Earlier this month, American Airlines sued their in-flight WiFi provider, GoGo, over what the airline considers unacceptably slow connection speeds. Today, the airline announced that it has dropped the lawsuit, but still plans to look around for a new and less crappy provider for their shorter domestic flights. [More]
Hate your inflight Internet service? Apparently so does American Airlines, which has sued wireless broadband provider GoGo in the hope of being able to switch to a faster service for hundreds of its planes. [More]
Netflix customers who’ve wished they could download content to bring with them on their mobile devices when they fly still won’t be able to do that, but they will be able to stream video on some Virgin America planes by way of a new partnership that gives Netflix subscribers free WiFi.
It’s been more than a year since JetBlue first confirmed that it would be installing next-generation, satellite-based WiFi on its planes, and that the service would initially be free to passengers. Well, even though it’s still weeks away from the official launch of the “Fly-Fi” service, the airline quietly flipped the switch yesterday on at least one jet, and revealed that there are two tiers of service, one of which could cost you quite a bit of money. [More]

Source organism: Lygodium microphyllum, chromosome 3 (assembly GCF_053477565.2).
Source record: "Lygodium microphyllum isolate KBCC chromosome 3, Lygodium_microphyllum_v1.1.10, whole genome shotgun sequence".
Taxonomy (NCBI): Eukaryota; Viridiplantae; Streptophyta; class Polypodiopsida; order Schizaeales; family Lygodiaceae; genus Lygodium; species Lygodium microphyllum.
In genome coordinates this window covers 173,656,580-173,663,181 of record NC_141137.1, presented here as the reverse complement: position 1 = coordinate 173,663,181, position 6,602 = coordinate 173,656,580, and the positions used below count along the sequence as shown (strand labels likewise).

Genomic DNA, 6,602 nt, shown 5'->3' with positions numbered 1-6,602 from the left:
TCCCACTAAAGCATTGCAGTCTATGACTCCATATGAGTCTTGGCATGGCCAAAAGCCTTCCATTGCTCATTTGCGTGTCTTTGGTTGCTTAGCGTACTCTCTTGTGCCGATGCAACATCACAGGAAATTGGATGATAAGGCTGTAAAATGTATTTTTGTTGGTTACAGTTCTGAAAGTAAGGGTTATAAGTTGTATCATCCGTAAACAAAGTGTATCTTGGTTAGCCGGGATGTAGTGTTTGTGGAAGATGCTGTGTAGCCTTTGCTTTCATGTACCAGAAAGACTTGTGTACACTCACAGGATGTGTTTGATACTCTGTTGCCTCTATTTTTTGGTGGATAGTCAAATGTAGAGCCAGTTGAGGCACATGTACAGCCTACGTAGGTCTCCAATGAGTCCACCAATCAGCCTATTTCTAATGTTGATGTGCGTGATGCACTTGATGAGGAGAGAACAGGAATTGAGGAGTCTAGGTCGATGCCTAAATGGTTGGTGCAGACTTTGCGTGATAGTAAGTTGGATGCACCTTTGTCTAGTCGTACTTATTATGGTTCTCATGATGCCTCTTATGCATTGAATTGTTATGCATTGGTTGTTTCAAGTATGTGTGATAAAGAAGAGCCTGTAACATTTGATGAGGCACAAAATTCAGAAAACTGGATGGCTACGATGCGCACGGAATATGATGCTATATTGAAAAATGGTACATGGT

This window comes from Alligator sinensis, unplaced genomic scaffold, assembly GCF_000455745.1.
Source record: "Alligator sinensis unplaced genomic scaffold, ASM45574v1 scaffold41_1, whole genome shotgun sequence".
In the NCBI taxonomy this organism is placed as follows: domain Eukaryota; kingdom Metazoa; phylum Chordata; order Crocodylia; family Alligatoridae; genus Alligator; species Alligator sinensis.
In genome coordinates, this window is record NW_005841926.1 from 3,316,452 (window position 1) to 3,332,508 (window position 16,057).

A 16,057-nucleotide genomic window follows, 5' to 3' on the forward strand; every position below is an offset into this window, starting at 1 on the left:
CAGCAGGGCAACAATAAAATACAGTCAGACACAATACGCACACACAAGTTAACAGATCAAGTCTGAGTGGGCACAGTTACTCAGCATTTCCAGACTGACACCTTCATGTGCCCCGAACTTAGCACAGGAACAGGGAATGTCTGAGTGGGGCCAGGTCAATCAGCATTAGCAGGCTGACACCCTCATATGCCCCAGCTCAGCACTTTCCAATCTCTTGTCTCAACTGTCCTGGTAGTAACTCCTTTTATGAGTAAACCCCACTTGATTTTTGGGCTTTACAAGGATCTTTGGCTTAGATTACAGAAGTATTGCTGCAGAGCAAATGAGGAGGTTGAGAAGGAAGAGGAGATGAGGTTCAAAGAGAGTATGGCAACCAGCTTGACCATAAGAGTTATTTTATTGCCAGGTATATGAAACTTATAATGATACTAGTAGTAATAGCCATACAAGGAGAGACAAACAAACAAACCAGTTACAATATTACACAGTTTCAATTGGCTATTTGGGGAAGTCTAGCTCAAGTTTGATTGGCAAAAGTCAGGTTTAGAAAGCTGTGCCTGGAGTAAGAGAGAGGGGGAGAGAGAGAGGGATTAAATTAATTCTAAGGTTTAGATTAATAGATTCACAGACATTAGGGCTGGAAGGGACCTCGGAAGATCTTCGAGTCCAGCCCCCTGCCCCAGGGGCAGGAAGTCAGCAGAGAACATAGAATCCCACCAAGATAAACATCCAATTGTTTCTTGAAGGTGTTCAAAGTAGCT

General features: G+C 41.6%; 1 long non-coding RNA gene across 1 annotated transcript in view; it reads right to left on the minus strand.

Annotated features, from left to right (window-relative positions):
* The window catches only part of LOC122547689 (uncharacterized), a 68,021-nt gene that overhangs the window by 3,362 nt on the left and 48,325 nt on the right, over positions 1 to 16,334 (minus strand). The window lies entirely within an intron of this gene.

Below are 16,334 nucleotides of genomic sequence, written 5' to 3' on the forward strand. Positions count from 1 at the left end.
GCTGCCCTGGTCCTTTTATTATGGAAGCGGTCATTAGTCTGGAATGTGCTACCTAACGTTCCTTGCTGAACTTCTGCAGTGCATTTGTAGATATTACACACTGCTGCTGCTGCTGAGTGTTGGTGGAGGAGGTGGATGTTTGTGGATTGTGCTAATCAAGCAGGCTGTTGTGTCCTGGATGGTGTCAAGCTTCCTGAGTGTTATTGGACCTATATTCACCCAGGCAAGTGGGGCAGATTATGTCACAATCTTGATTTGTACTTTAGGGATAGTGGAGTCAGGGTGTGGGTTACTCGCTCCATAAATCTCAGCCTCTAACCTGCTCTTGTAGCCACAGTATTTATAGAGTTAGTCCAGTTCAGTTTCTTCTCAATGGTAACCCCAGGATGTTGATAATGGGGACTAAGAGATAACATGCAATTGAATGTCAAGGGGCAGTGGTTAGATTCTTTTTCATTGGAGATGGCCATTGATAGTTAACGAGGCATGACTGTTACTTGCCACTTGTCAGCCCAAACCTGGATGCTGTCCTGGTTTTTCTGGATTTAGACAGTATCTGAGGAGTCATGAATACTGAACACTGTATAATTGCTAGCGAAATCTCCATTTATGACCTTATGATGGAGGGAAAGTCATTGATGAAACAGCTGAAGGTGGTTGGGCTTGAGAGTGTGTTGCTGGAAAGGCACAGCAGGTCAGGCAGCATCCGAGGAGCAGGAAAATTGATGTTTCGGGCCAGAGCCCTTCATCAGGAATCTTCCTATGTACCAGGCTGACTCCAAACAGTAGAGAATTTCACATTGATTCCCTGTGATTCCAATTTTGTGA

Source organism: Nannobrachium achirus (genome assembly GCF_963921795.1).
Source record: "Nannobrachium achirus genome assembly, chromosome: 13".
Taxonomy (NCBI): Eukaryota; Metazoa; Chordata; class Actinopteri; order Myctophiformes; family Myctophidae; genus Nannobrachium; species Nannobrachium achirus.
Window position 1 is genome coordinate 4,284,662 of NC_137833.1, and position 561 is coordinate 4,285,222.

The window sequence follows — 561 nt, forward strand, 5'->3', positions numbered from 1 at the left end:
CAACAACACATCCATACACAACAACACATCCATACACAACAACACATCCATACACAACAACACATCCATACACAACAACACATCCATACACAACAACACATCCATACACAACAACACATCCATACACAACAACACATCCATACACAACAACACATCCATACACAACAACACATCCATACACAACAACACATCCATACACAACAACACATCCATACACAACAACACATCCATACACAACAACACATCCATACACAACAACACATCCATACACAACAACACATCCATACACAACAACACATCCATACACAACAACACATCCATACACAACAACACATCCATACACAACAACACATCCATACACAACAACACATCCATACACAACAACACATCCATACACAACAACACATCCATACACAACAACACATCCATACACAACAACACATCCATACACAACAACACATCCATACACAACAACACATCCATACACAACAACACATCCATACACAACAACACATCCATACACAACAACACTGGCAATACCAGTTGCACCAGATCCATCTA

Last year, JetBlue announced it would begin installing new, satellite-based WiFi Internet access on board its planes — and that the service would initially be free on the first 30 jets that get the upgrade. Now the airline’s CEO says that freebie could continue beyond that starting point. [More]
Once again, the FCC has put a wide range of Internet service providers to the test to see whether or not they are delivering on the speeds they advertise to customers. And while it the majority of ISPs are not far off, with a few actually over-delivering, some still have a way to go. [More]
With most airlines going the nickel-and-dime route for amenities that had long been included in the price of a ticket, it’s nice to hear about a carrier offering something new for free… even if it may only be free in the very beginning.
Since the days of dial-up, the few companies that have offered internet access via satellite connection have delivered slug-like download speeds for a king’s ransom, especially to people for whom cable internet or DSL was not a viable option. But ViaSat, the company Dish Network has just partnered with to offer broadband access, says it’s trying to bring high-speed access for reasonable prices.